Fall 1998, Vol. 1, No. 2

Contents Page,
Vol. 1, No. 2


Quick Links
to other articles
in this issue:
A New Establishment?

Race and Disgrace

Church, Lies, and Polling Data

Catholic Controversy I:  Jesus Off Broadway

Catholic Controversy II:  Handling Pedophilia

Catholic Controversy III:  Philadelphia Story

The Oklahoman's Bible Belt


On the Beat
"Irreligion" in Denmark
by Tim JensenNew_Denmark.gif (5247 bytes)

Last July, in an article on the Fairytale Kingdom of Denmark, National Geographic described the country’s inhabitants as "irreligious Lutherans." Irreligious or otherwise, the Danes continue to define themselves, as they have for a millennium, in Christian terms. Indeed, the government recently decided to implant the image of the crucifixion from the 10th-century Jelling Monument on every Danish passport as an emblem of national and cultural identity.

Lutheranism became the only permissible form of Christianity during the Reformation, and while the Danish Constitution of 1949 established the principle of religious freedom, it left the Danish Lutheran Folkekirken ("Church of the People" or "Folk Church") as the privileged and financially supported established faith.

The country remains monoreligious: Eighty-six percent of Danes are paying members of the Folkekirken, with less than four percent officially classified as belonging to some other religious group. While barely three percent of the Folkekirken flock regularly attend religious services, most of them faithfully use the church for weddings, funerals, and other lifecycle events. The most popular and pervasive Christian festival is Christmas. The cozy and "traditional" Christmas Eve service (invented not long ago) has become increasingly popular, last year drawing more than a third of the Danish tribe.

The Folkekirken itself is governed by strict rules of conduct. Ministers who refuse to baptize children for lack of proof of the parents’ true faith are severely punished, as are ministers who participate in public demonstrations against abortion wearing their religious attire. As for the laity, anyone discovered to adhere to another religious faith is excommunicated. In actuality, it is estimated that over one million Danish Lutherans put their faith in astrology and various New Age religious practices.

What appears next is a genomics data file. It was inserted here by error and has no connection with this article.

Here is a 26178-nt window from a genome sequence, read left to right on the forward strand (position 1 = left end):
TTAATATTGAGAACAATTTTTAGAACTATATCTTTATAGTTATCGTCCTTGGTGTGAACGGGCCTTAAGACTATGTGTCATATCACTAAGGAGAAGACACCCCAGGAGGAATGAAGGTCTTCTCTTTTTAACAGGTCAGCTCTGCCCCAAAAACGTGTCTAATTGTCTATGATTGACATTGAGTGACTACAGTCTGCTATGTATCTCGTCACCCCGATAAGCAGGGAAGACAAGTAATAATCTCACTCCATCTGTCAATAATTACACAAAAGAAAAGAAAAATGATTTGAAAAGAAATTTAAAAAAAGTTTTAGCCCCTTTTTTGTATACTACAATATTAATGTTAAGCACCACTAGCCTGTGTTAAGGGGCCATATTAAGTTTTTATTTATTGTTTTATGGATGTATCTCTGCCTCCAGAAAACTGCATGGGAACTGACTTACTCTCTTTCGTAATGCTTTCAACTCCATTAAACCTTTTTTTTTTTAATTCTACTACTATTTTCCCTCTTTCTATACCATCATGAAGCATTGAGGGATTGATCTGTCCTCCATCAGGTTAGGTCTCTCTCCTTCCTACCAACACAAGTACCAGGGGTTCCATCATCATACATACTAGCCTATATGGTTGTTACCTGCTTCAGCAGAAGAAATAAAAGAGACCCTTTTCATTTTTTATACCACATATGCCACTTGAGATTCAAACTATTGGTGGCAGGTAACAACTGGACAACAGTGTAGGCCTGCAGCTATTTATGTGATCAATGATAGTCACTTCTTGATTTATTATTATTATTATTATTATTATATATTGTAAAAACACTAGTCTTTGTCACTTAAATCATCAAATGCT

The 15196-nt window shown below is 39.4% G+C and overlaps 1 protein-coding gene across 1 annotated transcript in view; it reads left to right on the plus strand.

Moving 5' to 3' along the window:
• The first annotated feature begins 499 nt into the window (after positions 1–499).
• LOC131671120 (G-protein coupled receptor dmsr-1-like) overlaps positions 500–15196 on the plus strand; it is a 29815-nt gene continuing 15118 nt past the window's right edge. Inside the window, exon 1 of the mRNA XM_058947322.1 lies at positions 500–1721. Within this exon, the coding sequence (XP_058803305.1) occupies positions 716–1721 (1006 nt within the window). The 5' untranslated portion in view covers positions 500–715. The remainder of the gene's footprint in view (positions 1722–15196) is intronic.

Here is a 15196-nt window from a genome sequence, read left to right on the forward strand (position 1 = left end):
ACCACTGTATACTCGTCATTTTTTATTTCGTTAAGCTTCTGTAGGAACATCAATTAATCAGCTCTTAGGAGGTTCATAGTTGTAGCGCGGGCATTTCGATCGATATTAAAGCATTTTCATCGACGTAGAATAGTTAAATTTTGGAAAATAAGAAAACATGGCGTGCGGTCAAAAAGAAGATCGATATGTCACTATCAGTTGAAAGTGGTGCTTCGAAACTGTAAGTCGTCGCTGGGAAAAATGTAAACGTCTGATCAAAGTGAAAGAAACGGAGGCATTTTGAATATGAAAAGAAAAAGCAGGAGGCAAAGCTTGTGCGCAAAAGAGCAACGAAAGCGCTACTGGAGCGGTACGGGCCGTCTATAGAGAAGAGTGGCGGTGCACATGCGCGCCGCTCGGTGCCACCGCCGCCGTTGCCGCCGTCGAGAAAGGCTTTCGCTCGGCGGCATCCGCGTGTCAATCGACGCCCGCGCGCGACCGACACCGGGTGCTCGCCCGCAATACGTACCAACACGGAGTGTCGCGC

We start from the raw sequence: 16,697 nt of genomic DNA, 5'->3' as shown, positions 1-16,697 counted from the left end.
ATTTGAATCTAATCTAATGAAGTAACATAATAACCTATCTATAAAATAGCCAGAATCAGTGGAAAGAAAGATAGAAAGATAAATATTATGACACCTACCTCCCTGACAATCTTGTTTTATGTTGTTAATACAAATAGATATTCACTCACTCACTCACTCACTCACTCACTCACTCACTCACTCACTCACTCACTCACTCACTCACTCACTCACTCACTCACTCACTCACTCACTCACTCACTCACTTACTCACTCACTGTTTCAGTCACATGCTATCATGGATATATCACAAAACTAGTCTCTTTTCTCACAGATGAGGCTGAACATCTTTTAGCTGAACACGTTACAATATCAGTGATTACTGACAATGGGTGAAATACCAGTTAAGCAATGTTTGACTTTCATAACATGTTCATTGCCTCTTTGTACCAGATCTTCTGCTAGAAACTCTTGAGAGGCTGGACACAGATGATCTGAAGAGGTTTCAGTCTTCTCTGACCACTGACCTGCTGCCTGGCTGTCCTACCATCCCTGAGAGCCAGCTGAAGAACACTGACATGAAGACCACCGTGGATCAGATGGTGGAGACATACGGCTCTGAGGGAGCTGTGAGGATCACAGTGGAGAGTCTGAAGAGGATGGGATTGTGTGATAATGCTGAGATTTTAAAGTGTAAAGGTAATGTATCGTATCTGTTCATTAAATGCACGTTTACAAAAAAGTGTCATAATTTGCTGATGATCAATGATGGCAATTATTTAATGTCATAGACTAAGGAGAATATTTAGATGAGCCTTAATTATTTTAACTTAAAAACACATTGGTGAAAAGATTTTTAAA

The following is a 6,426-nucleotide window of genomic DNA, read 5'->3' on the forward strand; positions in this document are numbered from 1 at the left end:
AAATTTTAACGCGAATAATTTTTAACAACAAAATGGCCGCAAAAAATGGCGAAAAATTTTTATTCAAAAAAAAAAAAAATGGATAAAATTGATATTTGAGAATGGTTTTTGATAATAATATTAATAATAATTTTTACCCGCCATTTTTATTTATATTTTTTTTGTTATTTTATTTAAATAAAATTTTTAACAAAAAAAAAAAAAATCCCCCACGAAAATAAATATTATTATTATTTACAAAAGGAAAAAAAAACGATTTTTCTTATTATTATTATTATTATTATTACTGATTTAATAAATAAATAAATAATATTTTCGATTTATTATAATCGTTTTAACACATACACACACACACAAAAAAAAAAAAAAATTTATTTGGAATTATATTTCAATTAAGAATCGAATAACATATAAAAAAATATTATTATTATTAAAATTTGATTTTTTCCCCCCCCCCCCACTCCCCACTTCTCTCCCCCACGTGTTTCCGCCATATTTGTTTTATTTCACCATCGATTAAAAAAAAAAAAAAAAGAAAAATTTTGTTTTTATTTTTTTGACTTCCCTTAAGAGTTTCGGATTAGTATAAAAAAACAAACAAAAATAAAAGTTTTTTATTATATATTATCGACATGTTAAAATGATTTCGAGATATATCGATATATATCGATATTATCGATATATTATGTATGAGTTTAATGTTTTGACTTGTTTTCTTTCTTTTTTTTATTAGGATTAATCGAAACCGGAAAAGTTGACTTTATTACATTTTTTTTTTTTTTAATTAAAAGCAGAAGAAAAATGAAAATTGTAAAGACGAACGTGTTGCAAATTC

Since the Iranian revolution, religion has frequently figured in Danish news coverage of political events "out there" in the world at large. The standard theme is "religion in conflict," purveyed from the perspective of the latter-day Protestant devotion to separating politics and religion, and to restricting religion to matters of personal faith and interpersonal morality. Violent nationalist and fundamentalist Hindus, Jews, and even Christians enter the media picture, but the predominant focus has of course been on the threat of Muslim groups to humanism, democracy, and "normal" religion. Sympathy for the Bosnian Muslims has derived not least from their being secular, i.e., good, Muslims.

Interest in Islam-or rather in radical variants portrayed as Islam by the media and as "true Islam" by the radicals themselves-has not been limited to coverage of foreign affairs. Muslims in Denmark, who represent 1.6 percent of the population, have in the past decade been covered more intensively by the Danish media than the 10 percent unemployment rate, social security, or environmental pollution. Typically, "Islam" and "Muslim culture" serve as code explanations for problems with criminality, social integration, and cultural marginality. While some journalists recently seem to have learned that even Islam and Muslims come in various forms, the media have helped create and shape an ugly public debate over "the Muslim threat to Danish culture," "Danish identity," and the supposed bonds between the Folkekirken, the Danish People, and the Danish Soil.

The upsurge of interest in religion has generated special pages and sections in even the most intellectual left-wing newspapers like Information and Politiken. These tend to be called "Belief and Ethics" or "Existence" (remember Kierkegaard?), and are run either by journalists devoted to "culture" or by specially hired theologians. All kinds of topics are treated in articles written by a wide variety of experts and interested lay folk. Although the offerings tend to have a critical edge, not long ago a reader wrote in to complain that he no longer saw a difference between Information’s "Belief and Ethics" section and his parish magazine.